Truck drivers are becoming restless as the AdBlue shortage is slowing down German industry

After months of supply chain chaos, driver shortages and rising fuel prices, the German trucking industry is facing a new crisis: a chronic shortage of the fluid to keep its vehicles running.

AdBlue, a mixture of urea and deionized water, is the lifeblood of logistics. But stocks are drying up after SKW Piesteritz, a company in the eastern German city of Wittenberg that is one of the largest German sources for the solution, shut down production to cope with soaring gas prices.

Dirk Engelhardt, chairman of BGL, a trade association for the transport industry, said he was being besieged by concerned companies running out of AdBlue, which neutralizes nitrogen oxide emissions from diesel engines.

“Trucks can’t drive without them,” he said. “There will be such a public outcry when supply chains collapse and supermarkets empty.”

The German economy is headed for a recession, weighed down by the worst energy crisis since World War II. Moscow’s decision to halt gas supplies has pushed prices four times higher than a year ago – prompting some energy-intensive plants to shut down operations, despite the government promising generous subsidies to keep costs down.

With the complete shutdown in August, SKW Piesteritz became one of the most prominent victims of the gas price surge. It later brought one of its two production lines back to “minimum levels,” spokesman Christopher Profitlich said, but the second remains offline. “If we had kept producing, we would have lost 100 million euros every month,” he said.

Line chart of Dutch wholesale natural gas price for next month (€ per MWh) showing that European gas prices are below record levels but remain high

SKW’s closure has already had a huge impact on fertilizer stocks at German farms, causing problems for slaughterhouses, food packers and breweries that rely on the carbon dioxide it produces – a by-product of ammonia.

However, the sharp drop in AdBlue production is expected to have even greater economic consequences.

Engelhardt said that more than 90 percent of Germany’s 800,000 trucks need the solution, consuming a total of 2.5 to 5 million liters a day.

“We’re getting the first calls from carriers who are out of AdBlue and aren’t getting supplies,” he said at the end of September. “This could soon take on proportions that we can no longer contain.” Those who can still buy AdBlue complain that the prices for the solution are up to seven times as high as they were a year ago.

Supermarket chains, scarred by the shortages of staple foods seen during the coronavirus pandemic, are already expressing concern. A spokesman for Aldi Süd, one of the largest German discounters, said the company takes the current situation “very seriously”.

Purchasing Managers' Index line chart (below 50 = longer delivery times) showing that AdBlue shortages threaten to exacerbate delivery delays

“We are of course in close contact with our suppliers and respond to the latest developments,” she adds.

Not only trucks rely on the solution. “This applies to all vehicles on four wheels and weighing more than 3-4 tons,” said a forwarding company in southern Bavaria. “What happens to all the ambulances, fire engines and tractors that also run on diesel?” Transport companies are increasingly dependent on expensive imports from a limited group of producers.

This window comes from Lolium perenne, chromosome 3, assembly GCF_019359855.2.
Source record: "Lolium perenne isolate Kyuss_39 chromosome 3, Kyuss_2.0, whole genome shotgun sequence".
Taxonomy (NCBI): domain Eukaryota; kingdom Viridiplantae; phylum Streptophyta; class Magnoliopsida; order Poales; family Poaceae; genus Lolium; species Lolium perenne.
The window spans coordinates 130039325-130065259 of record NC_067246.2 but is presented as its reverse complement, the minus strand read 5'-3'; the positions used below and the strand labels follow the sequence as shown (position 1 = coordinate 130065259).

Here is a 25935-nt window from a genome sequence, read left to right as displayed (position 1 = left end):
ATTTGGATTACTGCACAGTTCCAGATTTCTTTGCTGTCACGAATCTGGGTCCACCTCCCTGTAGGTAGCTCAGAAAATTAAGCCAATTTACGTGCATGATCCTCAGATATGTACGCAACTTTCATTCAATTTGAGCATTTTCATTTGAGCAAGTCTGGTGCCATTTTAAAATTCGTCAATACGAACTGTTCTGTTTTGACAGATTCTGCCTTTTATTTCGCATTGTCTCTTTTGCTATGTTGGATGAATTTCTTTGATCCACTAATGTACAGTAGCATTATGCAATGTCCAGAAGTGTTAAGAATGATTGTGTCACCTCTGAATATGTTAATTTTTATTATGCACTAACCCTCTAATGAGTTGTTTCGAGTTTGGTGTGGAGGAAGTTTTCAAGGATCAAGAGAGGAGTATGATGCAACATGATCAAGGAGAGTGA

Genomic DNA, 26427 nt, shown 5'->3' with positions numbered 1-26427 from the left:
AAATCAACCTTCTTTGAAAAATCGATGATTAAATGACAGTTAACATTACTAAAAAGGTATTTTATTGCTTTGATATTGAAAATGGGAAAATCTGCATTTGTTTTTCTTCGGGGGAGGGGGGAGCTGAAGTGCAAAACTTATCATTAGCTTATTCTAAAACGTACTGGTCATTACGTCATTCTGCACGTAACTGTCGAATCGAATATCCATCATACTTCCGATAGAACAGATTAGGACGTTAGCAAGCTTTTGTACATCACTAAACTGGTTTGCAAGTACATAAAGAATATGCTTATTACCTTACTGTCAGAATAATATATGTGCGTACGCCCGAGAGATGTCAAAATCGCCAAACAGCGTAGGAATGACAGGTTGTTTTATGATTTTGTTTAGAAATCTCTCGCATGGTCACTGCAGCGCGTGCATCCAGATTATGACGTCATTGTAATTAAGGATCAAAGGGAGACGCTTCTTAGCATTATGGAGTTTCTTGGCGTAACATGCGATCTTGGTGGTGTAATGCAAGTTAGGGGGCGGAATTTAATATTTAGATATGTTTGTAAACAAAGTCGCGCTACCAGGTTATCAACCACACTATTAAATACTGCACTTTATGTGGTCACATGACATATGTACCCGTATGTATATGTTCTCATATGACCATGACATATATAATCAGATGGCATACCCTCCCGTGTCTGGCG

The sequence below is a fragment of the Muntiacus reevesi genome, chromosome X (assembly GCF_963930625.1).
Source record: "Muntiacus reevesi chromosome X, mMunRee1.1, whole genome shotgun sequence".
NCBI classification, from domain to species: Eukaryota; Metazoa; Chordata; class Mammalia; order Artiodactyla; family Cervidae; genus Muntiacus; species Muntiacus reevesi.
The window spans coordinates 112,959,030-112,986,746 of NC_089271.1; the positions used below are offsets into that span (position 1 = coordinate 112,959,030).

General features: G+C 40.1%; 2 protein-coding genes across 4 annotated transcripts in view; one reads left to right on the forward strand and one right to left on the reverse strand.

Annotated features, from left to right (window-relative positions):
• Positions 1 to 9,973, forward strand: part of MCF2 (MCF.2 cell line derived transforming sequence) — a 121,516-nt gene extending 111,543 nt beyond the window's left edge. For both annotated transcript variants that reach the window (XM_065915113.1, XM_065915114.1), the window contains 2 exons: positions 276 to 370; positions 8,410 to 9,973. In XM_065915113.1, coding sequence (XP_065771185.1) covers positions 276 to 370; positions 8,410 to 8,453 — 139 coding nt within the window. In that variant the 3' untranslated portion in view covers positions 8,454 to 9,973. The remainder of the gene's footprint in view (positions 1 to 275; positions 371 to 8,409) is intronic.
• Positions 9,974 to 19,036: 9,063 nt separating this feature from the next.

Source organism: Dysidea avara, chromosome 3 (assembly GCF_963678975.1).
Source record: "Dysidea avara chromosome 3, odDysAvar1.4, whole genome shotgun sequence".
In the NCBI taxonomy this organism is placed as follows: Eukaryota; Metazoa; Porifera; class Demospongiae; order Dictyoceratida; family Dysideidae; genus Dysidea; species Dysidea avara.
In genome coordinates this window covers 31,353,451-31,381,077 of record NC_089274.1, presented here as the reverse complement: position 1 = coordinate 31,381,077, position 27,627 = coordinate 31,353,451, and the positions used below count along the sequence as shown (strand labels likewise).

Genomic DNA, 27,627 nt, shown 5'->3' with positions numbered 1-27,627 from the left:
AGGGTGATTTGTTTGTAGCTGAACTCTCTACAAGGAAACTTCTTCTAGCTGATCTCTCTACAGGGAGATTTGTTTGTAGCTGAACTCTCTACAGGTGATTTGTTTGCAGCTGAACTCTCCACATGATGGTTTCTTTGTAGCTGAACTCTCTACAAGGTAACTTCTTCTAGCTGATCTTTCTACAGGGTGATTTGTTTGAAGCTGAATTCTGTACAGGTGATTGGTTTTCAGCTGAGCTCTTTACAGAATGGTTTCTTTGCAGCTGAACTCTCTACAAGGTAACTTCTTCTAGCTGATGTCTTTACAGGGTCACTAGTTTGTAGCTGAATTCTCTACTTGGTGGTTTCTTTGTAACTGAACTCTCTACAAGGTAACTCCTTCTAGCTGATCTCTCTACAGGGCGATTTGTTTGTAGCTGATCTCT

SKW is not the only chemical manufacturer to reduce production. The Norwegian group Yara announced in August that it would reduce the capacity of its European ammonia plants by 65 percent. German chemical giant BASF has shut down ammonia production at its huge Ludwigshafen site in south-west Germany and is buying the compound on the global market instead.

The problems affect all industries that consume a lot of energy. Latest official data showed that between July and August, glass and ceramics production fell 2.8 percent, chemicals fell 3.1 percent, while coke and oil refineries saw production fall 4.5 percent. The toilet paper manufacturer Hakle filed for bankruptcy in September, citing the rise in energy and raw material prices.

The situation is also not expected to resolve quickly, despite the recent fall in gas prices from record summer highs. The IMF expects the German economy to shrink by 0.3 percent next year – the worst performance of any major economy excluding Russia. Markus Steilemann, head of the chemical lobby group VCI, recently warned that Germany was in danger of developing from an “industrial country” into an “industrial museum”.

The government has tried to solve the energy crisis with a €200 billion package of measures.

Berlin is hoping for some peace from the heart of its package – a “gas price brake”, in which the prices for a basic quantity of gas and electricity are capped and consumption is above normal market prices.

But for energy-intensive plants like SKW Piesteritz, the gas price is still too high to justify a return to normal operation. “For the industry, the price brake will only take effect in January, for us it’s too late,” said Profitlich.

Additional reporting by Harry Dempsey and Olaf Storbeck Truck drivers are becoming restless as the AdBlue shortage is slowing down German industry

Adam Bradshaw

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